Funky Radish Ferment

January 24, 2018


Fermentation is an ancient way of preserving food, allowing the naturally-present bacteria to feast on the sugar in vegetables, producing lactic acid, CO2 and a small amount of alcohol which stop the food from rotting.



While the squeamish may be horrified by the idea of leaving food to sit around for weeks, don’t be put off: fermented food is not only perfectly safe but it also brings some serious health benefits. Fermented goodies contain probiotic bacteria to help out your gut, they have a higher vitamin content than raw or cooked food, their minerals become more digestible, and any pesticide residue is reduced or destroyed in the process.



And let’s not forget about those funky fermented flavours which liven up your plate. For a seasonal winter ferment, try switching red radish for its winter counterpart, the bigger and tougher black radish. Blow your mind and your tastebuds (but not your fermenting jars!) by coming along to a masterclass with fermentation guru Maxime Willems from Proef foodlab.




  • 1tbs salt per half kilogram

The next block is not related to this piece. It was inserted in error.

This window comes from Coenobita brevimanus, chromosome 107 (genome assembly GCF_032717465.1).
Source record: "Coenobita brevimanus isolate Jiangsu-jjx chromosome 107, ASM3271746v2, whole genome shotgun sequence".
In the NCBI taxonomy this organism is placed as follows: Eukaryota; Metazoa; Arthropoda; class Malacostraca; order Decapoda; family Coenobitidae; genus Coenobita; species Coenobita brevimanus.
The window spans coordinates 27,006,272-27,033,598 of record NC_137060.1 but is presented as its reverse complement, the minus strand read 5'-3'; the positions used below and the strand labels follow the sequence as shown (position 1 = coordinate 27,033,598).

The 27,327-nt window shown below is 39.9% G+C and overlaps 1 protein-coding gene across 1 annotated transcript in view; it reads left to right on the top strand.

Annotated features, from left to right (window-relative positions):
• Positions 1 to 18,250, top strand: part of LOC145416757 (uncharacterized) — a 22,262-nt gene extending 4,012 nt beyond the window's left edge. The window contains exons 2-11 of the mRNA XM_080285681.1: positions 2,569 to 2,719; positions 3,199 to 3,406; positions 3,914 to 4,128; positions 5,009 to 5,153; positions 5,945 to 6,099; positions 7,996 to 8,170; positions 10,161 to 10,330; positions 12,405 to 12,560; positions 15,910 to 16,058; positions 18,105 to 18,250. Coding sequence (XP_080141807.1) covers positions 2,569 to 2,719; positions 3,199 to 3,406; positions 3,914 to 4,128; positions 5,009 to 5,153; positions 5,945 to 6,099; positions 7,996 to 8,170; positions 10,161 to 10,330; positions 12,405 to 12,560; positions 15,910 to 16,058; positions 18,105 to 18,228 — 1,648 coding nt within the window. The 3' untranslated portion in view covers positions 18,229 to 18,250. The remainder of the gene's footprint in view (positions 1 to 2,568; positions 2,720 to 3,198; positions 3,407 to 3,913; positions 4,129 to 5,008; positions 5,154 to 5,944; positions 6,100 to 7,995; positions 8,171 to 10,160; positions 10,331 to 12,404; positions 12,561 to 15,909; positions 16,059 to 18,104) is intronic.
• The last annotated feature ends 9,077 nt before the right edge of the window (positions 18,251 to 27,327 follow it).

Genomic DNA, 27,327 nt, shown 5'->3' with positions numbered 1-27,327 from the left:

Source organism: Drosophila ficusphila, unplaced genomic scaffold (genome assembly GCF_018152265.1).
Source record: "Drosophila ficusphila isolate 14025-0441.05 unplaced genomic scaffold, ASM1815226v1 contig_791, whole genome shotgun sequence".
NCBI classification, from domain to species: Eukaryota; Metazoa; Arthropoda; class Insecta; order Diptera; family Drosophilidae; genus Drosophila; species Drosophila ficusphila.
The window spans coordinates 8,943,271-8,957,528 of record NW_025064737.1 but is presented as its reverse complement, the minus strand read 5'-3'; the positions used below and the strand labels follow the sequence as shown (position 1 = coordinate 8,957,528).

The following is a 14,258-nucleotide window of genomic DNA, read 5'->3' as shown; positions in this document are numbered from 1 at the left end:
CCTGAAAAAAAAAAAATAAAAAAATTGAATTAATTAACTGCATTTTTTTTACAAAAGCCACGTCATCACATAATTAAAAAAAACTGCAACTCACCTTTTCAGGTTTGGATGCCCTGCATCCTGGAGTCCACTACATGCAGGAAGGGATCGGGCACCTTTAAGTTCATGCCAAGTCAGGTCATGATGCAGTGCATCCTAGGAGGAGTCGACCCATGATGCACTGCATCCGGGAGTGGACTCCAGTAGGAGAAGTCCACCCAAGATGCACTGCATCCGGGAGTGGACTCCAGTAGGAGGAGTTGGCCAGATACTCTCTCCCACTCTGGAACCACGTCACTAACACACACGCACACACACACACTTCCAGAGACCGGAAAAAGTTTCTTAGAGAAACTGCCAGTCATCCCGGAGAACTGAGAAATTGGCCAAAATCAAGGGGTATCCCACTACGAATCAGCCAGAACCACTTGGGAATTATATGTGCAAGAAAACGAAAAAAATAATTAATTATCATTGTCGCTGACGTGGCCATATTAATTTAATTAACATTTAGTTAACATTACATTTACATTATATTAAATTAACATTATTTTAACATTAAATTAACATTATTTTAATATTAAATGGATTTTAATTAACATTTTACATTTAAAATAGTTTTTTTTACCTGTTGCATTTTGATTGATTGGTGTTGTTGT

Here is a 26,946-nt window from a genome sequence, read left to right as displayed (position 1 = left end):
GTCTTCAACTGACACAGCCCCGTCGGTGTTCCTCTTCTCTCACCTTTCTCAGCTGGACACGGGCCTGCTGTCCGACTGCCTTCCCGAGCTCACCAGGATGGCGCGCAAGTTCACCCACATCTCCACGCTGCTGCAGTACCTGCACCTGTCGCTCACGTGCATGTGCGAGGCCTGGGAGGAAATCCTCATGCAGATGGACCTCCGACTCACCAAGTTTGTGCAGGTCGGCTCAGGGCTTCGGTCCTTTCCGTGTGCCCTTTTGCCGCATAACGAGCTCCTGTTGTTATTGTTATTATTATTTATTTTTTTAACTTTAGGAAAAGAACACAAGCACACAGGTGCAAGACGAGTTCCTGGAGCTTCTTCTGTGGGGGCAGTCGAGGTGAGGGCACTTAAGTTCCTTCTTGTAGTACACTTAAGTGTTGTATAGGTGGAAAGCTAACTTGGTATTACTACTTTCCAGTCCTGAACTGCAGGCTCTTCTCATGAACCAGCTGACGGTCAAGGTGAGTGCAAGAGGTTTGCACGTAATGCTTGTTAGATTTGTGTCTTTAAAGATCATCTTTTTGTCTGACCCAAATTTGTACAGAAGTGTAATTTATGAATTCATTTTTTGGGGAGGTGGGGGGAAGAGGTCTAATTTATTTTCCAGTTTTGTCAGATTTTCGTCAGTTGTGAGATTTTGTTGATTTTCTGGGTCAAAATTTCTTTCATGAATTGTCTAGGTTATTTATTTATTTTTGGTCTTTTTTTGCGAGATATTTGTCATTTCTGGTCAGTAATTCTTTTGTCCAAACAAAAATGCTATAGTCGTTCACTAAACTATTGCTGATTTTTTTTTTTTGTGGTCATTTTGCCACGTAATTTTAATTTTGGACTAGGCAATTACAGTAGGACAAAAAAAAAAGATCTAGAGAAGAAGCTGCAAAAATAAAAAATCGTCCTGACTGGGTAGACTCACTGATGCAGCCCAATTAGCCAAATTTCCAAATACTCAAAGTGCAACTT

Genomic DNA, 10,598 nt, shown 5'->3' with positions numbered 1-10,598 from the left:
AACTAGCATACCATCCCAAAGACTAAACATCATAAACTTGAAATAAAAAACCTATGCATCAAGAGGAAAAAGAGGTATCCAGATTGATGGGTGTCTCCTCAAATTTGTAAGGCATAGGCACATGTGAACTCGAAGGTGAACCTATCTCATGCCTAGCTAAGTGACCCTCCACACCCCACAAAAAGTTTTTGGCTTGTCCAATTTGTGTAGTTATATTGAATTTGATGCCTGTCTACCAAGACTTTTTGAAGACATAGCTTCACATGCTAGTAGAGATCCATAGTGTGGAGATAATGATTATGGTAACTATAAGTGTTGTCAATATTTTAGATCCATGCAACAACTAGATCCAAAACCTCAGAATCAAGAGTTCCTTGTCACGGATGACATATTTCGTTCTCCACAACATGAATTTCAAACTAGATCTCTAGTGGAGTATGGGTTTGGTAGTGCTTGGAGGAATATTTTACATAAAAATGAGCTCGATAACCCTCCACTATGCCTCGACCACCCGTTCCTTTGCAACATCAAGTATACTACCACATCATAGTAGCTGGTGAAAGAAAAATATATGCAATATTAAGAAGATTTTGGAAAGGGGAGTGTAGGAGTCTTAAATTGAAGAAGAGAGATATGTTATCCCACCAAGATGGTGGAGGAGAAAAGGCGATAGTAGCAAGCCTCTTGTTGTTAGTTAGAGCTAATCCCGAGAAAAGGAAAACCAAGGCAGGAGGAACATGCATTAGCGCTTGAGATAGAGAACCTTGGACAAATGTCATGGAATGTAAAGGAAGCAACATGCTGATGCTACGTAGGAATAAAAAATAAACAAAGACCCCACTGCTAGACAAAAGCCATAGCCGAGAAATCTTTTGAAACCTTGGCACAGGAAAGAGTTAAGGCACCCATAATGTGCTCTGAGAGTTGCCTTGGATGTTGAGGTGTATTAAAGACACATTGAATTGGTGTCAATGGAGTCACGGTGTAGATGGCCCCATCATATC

• Water

  • Radishes

  • Mix of seeds, such as mustard, fennel, caraway, coriander, anis…



  1. Chop up the radishes any way you want and place them in a bowl. The smaller you cut them, the faster they will ferment. 

  2. Tip them into a bowl and add one tablespoon of salt per half kilo of radish. Add the seeds then let it rest for a while.

  3. Press the mix into a glass jar and fill with water until the radish is completely immersed in the liquid. Make sure there’s at least a 7.5 cm space between the lid and the pressed mix, and use a weight if necessary to keep the vegetables under the liquid line.

  4. Store at room temperature (18-23 degrees). Release the pressure every few days by opening and resealing the lid, especially during the first days. (This is super important: if you forget to do this, the released gasses might cause your jar to explode.) If you use a rubber gasket you won’t need to do this because it will release the pressure automatically. If you notice that your ferment smells like sweat (yum...) it’s fine, but not if it smells like rotting.

  5. When will your ferment be ready? This depends on a number of factors, such as the local bacterial population, the temperature of the environment, the amount of salt you use, and your own taste preferences. Check it weekly, and when you’re satisfied with the taste and texture, move it to a cooler location such as a basement or fridge to slow down the fermentation process. 

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